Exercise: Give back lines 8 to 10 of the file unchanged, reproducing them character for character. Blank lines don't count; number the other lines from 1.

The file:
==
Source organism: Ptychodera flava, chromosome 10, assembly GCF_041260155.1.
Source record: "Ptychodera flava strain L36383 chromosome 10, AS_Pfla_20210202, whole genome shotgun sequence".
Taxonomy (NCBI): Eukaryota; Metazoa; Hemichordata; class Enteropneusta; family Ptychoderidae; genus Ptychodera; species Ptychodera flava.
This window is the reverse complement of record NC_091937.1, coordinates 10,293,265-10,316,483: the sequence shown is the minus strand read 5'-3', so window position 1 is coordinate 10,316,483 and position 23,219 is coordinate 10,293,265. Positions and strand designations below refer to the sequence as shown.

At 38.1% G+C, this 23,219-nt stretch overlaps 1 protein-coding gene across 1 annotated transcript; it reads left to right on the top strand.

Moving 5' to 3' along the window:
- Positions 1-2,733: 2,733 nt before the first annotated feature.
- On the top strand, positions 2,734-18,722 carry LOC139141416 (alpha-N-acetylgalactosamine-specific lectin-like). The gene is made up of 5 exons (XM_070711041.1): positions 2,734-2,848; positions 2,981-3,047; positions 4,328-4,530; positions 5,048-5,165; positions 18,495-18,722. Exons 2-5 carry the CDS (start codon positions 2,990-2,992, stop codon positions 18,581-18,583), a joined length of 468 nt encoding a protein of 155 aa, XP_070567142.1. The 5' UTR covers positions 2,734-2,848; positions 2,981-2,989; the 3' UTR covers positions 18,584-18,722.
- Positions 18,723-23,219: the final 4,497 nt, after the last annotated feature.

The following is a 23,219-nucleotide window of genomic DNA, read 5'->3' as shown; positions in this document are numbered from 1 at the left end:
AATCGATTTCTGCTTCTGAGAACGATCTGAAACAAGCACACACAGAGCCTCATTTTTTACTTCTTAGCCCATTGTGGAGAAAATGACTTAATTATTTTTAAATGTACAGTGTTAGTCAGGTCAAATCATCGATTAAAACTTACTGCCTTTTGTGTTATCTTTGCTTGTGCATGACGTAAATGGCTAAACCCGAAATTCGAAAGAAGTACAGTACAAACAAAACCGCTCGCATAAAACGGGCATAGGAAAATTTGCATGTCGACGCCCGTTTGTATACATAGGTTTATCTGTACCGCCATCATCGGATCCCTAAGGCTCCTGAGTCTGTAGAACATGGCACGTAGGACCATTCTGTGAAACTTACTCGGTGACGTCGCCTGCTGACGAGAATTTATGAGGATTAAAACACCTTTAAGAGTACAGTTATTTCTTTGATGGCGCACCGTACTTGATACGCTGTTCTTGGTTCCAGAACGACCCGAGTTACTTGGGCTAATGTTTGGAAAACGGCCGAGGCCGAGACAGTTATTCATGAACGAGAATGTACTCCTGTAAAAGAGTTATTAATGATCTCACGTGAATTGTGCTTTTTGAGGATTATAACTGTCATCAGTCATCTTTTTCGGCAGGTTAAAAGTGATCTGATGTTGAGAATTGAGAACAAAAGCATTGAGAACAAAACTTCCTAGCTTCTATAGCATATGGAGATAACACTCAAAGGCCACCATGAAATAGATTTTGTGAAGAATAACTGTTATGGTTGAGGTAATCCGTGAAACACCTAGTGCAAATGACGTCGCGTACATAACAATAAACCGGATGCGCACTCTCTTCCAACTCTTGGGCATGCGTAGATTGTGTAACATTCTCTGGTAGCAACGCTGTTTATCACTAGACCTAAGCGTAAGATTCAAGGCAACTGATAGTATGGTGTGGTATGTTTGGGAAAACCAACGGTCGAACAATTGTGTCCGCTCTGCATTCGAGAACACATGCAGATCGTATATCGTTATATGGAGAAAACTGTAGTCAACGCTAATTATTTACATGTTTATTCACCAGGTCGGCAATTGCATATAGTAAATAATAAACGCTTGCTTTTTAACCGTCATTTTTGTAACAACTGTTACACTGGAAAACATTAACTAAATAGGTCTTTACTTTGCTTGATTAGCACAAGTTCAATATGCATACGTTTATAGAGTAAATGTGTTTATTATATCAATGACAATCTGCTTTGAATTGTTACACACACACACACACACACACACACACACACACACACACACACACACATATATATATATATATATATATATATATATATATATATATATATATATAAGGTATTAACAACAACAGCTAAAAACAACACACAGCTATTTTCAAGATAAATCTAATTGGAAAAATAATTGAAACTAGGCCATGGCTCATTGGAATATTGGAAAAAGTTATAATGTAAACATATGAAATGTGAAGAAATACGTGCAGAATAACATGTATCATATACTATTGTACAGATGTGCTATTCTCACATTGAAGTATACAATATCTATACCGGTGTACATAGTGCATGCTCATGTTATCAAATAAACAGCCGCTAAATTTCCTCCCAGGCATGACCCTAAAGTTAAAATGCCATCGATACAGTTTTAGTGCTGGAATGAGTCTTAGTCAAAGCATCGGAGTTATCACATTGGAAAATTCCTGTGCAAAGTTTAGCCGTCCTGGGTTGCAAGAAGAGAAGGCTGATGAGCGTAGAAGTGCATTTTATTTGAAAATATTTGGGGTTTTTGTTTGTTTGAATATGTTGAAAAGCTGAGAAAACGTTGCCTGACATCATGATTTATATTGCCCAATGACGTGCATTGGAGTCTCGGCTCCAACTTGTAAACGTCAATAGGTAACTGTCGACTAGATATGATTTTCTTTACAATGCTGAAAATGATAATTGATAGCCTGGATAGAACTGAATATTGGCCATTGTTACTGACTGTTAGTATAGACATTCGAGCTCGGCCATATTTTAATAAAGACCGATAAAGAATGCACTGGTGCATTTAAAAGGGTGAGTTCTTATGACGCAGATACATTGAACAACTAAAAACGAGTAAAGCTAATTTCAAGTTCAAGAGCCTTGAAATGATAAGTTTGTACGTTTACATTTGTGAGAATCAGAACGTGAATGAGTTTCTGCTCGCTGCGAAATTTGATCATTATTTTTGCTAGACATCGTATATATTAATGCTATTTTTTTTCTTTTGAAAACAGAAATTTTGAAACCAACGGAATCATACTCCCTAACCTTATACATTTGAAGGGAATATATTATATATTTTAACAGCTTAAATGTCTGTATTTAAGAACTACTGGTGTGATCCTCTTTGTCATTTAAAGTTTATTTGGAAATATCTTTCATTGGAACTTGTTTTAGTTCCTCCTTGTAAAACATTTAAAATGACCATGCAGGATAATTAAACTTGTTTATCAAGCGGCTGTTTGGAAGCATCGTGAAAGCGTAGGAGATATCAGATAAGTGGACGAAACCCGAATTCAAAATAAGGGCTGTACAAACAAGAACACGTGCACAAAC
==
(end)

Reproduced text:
- On the top strand, positions 2,734-18,722 carry LOC139141416 (alpha-N-acetylgalactosamine-specific lectin-like). The gene is made up of 5 exons (XM_070711041.1): positions 2,734-2,848; positions 2,981-3,047; positions 4,328-4,530; positions 5,048-5,165; positions 18,495-18,722. Exons 2-5 carry the CDS (start codon positions 2,990-2,992, stop codon positions 18,581-18,583), a joined length of 468 nt encoding a protein of 155 aa, XP_070567142.1. The 5' UTR covers positions 2,734-2,848; positions 2,981-2,989; the 3' UTR covers positions 18,584-18,722.
- Positions 18,723-23,219: the final 4,497 nt, after the last annotated feature.

The following is a 23,219-nucleotide window of genomic DNA, read 5'->3' as shown; positions in this document are numbered from 1 at the left end: